Cover picture © Credits to Christian Stascheit
Cover picture © Credits to Christian Stascheit

Sierra de Cazorla; Camping & hiking into nature

3 minutes to read

As I wrote in the previous part about the Sierra de Cazorla, I am back to give you more information and suggestions about the biggest Spanish National Park. There are many possibilities and ways to discover the protected area and its richness in flora and fauna. We did it by bike in spring – being connected closer to nature while enjoying the fresh air. Being either on a bike, on foot or in the car, plan your vacations at the Sierra Cazorla National Park well and choose your best suiting way. Go ahead to get to know more about outdoor activities, highlights, places to stay, and restaurants.

Arriving in Arroyo Frío

Coming from the birth (Nacimiento) of the Guadalquivir or having skipped it, you will arrive in Arroyo Frío. The place is a bit touristic – having a lot of restaurants and bartenders eager to get you inside to have food. Anyway, they weren’t annoying instead polite, although we didn’t give in and chose by ourselves. The quality of food is in general high in Arroyo Frío. So don’t be too selective and just follow your instinct and what you are up for. If you want to go for a full menu, many restaurants have lunch offerings. There is potable water available, and in a small supermarket, you can refill your provisions. If you want to stay overnight and don’t want to sleep in a tent, Arroyo Frío provides several casas rurales (cottages) and has hotels to stop off. At following pictures, you can see Arroyo Frío from the Puerto de las Palomas outlook – beautifully situated in the valley, streamed through by the Guadalquivir and surrounded by the mountain range of Cazorla.

Picture © Credits to Christian Stascheit
Picture © Credits to Christian Stascheit
Arroyo Frío
Arroyo Frío
23478 Arroyo Frío, Jaén, Spanien

One of many highlights – the River Borosa Walking Track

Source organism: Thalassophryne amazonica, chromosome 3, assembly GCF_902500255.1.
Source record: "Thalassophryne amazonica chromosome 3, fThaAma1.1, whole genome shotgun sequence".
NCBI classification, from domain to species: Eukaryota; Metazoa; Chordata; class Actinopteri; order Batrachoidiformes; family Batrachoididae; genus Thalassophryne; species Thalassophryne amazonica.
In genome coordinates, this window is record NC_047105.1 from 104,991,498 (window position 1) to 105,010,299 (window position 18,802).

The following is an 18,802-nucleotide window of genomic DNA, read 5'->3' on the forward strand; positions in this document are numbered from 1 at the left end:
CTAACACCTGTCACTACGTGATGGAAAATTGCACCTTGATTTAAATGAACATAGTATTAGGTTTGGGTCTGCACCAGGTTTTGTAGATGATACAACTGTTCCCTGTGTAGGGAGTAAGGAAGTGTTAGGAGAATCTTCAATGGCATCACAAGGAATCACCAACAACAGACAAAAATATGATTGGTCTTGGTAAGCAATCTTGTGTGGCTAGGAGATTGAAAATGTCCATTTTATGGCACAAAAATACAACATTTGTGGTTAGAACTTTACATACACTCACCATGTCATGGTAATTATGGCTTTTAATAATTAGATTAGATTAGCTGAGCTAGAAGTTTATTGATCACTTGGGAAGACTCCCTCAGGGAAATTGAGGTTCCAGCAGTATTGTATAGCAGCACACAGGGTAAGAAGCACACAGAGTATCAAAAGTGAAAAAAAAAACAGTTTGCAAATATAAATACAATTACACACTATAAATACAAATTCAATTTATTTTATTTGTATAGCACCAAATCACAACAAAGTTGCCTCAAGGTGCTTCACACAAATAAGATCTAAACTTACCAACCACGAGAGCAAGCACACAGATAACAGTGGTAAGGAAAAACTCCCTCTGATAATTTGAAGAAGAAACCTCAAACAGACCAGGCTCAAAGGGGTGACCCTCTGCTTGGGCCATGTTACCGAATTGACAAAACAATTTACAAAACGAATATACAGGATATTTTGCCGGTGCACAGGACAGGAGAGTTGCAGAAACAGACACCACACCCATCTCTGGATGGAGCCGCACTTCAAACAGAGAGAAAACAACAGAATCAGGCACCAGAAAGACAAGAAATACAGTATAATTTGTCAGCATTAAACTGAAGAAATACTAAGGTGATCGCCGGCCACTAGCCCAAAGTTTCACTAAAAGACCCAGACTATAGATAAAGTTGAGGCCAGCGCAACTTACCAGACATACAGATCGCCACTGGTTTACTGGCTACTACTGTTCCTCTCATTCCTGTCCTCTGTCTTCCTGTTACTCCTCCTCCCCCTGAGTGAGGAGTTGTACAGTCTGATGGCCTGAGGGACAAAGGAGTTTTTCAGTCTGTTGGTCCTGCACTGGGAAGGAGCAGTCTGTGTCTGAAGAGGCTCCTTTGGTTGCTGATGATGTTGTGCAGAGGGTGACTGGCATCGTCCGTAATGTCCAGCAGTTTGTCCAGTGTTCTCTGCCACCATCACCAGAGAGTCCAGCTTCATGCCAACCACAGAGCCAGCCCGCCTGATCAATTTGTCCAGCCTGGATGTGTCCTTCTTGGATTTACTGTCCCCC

As I said, there are many highlights in La Sierra Cazorla, and you have to give in and admit that you can’t make them all. One sight I highly enjoyed was the River Borosa Hiking Route. Although it is the most popular hiking route in the National Park and therefore it can be quite crowdy, it is well deserved to be that busy. The hiking route is even and follows the Guadalquivir River through a gorge. Furthermore, the walking track is quite extensive and well prepared; that is the reason why we did the route by bike. The color of the water is amazingly crystal clean – coming directly from the river source just a a few kilometers away.

Picture © Credits to Christian Stascheit
Picture © Credits to Christian Stascheit
Río Borosa Walking Track
Río Borosa Walking Track
Borosa River, Jaén, Spanien

Keep going and look for a place to stay

Because the River Borosa Walking Track is a bit off the main route, we returned, continued, and in the way, we were looking for a place to stay overnight. There are several campgrounds in the Sierra Cazorla if you are looking for a more economical way of traveling or want to get a camping feeling. We chose Camping Chopera to build up our tent; it is close to the main street through the National Park and situated just next to the Guadalquivir River. Over the nearby bridge, you will reach a small village with a tiny market with fresh, tasty local food.

Picture © Credits to Christian Stascheit
Picture © Credits to Christian Stascheit
Camping Chopera
Camping Chopera
Camping Chopera, Carretera del Tranco A-319 Km. 53, 23478 Coto-Ríos, Jaén, Spanien

Waking up the next morning in the tent is great because you get for a long time shade provided by beautiful colorful trees - being able to sleep in and recover strength for the next day. The camping ground has cottages to offer as well a more comfortable mattress in case needed.

Picture © Credits to Christian Stascheit
Picture © Credits to Christian Stascheit

If you keep going, don’t be in a rush and enjoy the scenery. There are a lot of outlooks from the main road and many more outdoor activities to do. Being on the road by bike, we just enjoyed very much taking the main road and stopping at the many outlooks while being at the fresh air and listening to the sounds of chirping birds and rustling trees. We were only forced to stop once– in need to fix a tire, but actually, with a panoramic view like that, you really don’t mind.  

Picture © Credits to Christian Stascheit
Picture © Credits to Christian Stascheit
Picture © Credits to Christian Stascheit
Picture © Credits to Christian Stascheit

The author

Christian Stascheit

Christian Stascheit

Hi. My name is Chris, currently living in Valencia. I love to travel and take photos. My passion is to discover nature (through campfires and fishing), cities, culture and get to know the people living there.

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